Lake Crescent is considered by many to be one of the crown jewels of Olympic National Park. With waterfalls, trails and a fantastic location, Lake Crescent is the scene of endless family vacations, romantic getaways and awe-inspiring hikes. Camping, lodging and some of the most memorable day hikes are available in the region, making this section of the park incredibly popular.
While most think Lake Crescent is a peaceful and calm spot, the history of the region talks about war, murder, mystery and mountain goats. From Marymere Falls and Devils Punchbowl to Mount Storm King and the Spruce Railroad Trail, each step in the Lake Crescent area of Olympic National Park is rich in beauty, history and awesomeness. Take a few minutes, read the list below and plan your trip to see the sights of this awesome lake.
5 Facts: Lake Crescent
The Story of How Lake Crescent was Formed
Mount Storm King was formed, according to the native people’s oral history, because of a battle between the Klallam and Quileute tribes. Thousands of years before Europeans invaded/settled the region, the Klallam and Quileute tribes were fighting at the foot of Mount Storm King. Mount Storm King, also a mountain king of the area, got angry at the fighting and threw a giant boulder at the tribesmen. The rock, large enough to block the river and form the modern version of Lake Crescent, killed all the warriors. For years, the locals avoided the region, fearful they would meet the same feat as their ancestors.
Interestingly enough, geological evidence supports this story to a certain degree. According to geological studies in the area, a huge landslide did occur in the region. The landslide was big enough to raise the level of the old lake, making Lake Crescent the deep lake it is today.
The origin of the Olympic Mountain Goats
Mount Storm King, above Lake Crescent, is where they first released Mountain Goats in the area. On January 1st, 1925 the United States Forest Service released four mountain goats. The goats, from the Selkirk Mountains in Canada, were placed on Mount Storm King as an experiment to see how adaptable they would be to the rugged mountains of the Olympics. The goat’s ability to adapt, as well as reproduce, saw their numbers increase to as many as 800. Today, the numbers are in the low 300’s, though reports of increasingly aggressive behavior have increased each year.
Murder and The Lady of the Lake
In 1936, Hallie Latham Illingworth, a Kentucky native who became a waitress at Lake Crescent Tavern, married a local beer truck driver and known womanizer. The marriage was horrible, with Hallie showing up to work with black eyes and deep bruises on her neck and arms, with one bout of domestic violence involving the police. It took a lot to get the local police to respond to the Domestic Violence claim, so by all accounts, the dude Hallie married was bad news.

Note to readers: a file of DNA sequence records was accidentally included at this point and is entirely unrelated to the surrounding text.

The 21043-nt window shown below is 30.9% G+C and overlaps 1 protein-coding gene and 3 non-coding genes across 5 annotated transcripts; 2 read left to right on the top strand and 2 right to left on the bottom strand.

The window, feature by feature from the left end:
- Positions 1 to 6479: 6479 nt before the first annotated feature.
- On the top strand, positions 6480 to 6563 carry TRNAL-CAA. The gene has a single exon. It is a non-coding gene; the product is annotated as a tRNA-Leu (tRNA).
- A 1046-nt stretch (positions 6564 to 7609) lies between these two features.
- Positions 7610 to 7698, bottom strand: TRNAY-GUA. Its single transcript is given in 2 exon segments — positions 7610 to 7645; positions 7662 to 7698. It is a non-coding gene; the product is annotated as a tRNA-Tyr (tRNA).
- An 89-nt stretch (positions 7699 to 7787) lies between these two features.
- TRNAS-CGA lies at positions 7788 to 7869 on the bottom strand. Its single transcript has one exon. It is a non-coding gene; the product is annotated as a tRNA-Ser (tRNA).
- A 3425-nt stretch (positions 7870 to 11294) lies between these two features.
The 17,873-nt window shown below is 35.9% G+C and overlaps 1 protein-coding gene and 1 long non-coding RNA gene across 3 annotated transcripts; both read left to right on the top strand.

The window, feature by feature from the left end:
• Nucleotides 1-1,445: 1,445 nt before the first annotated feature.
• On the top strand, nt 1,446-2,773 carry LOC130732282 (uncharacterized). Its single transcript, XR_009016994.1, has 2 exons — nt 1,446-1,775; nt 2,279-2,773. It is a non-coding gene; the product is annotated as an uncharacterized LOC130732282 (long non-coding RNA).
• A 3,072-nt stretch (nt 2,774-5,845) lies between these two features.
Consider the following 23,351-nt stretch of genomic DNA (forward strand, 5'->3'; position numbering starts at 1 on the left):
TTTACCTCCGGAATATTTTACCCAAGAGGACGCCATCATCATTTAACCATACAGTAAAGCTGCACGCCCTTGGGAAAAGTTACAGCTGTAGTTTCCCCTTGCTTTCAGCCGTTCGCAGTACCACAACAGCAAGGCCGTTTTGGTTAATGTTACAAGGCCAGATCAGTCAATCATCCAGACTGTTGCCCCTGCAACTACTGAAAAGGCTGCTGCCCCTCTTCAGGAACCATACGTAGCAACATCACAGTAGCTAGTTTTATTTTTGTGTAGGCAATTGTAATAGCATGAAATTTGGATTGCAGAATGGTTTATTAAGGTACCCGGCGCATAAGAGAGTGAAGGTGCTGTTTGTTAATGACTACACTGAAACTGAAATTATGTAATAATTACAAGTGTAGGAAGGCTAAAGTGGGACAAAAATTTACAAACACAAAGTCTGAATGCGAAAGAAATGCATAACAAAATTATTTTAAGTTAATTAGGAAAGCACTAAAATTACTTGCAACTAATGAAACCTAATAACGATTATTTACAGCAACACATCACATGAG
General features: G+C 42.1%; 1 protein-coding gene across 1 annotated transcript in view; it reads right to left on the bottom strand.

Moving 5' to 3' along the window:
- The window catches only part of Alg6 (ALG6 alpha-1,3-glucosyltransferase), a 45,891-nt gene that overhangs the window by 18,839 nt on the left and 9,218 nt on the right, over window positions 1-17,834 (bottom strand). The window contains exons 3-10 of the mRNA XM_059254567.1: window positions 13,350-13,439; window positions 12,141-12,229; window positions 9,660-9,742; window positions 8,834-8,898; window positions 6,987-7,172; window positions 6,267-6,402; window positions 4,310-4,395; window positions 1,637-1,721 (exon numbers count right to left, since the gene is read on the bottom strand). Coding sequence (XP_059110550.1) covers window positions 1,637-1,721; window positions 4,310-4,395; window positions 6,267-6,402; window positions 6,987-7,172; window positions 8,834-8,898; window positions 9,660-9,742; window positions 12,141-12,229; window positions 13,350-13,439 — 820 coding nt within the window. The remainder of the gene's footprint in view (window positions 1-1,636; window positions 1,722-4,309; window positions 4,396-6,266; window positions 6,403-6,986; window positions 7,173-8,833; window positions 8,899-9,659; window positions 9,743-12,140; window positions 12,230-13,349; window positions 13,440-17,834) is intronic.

Before Christmas in 1937, Hallie suddenly vanished. Her family didn’t hear a word from her for months, while her husband claimed she ran off with another man. He later left the state and moved to California with a woman from Port Angeles with whom he was rumored to be romantically involved.
For three years, Hallie was considered a missing person.
On July 6th, 1940, two fishermen on Lake Crescent spotted a large mass floating in the water. As their boat drew closer, they discovered that the large mass was a woman’s body, nearly perfectly reserved.
According to HistoryLink.Org, “The dead woman’s flesh had turned to something like Ivory Soap, McNutt said later, describing a condition known as ‘saponification.’ The soap-like condition resulted from minerals in the lake interacting with the fats in the woman’s body. The lake’s near-freezing temperatures had virtually refrigerated the corpse for years. “
The body was identified as Hallie, who was then dubbed The Lady of the Lake by locals. Her husband was eventually arrested for her murder, as he became too violent in a fight and ended up killing her. Beaten and strangled to death, Hallie’s body was weighed down with heavy weights and dropped into the deepest part of Lake Crescent. While the family received closure, many say that the lake is still haunted.
There is No Bottom
The official depth of Lake Crescent is 624 feet, but the readings that were taken during the 1960’s were seriously flawed. While Lake Crescent is the second deepest lake in the State of Washington, we still have yet to take an official reading for the depth of the lake. The original reading, from 1964, was taken by Peninsula College students in the fisheries program and was deemed to be an official measurement.
In actuality, the depth of the lake is more than 1,000 feet deep, as measured by the power crew when they were playing power lines in the lake. No plans are in order to re-measure the depth of the lake.
The Lake That Nearly Won the War
The Spruce Railroad Trail, which was built as a working railway during World War I, was going to be used to transport Spruce trees to Port Angeles to build airplanes during the war. However, before the railway was completed, the war ended and the forest was not harvested. The trail is long, but flat, making it perfect for the family in nearly any weather. It is almost 8 miles round trip, but it is one of the few trails in any National Park that allows dogs and bikes.
On the Spruce Railroad Trail, one can see many things, ranging from scenic views and railroad tunnels to deep swimming holes and abandoned telegraph poles. One main highlight of the trail, aside from the gorgeous lake and trail tunnels, is Devil’s Punchbowl. During warm weather, Devil’s Punchbowl is the ideal swimming hole. At nearly 100 feet deep next to the cliff, it is a relatively safe place for swimmers and divers to jump for joy into an alpine lake.
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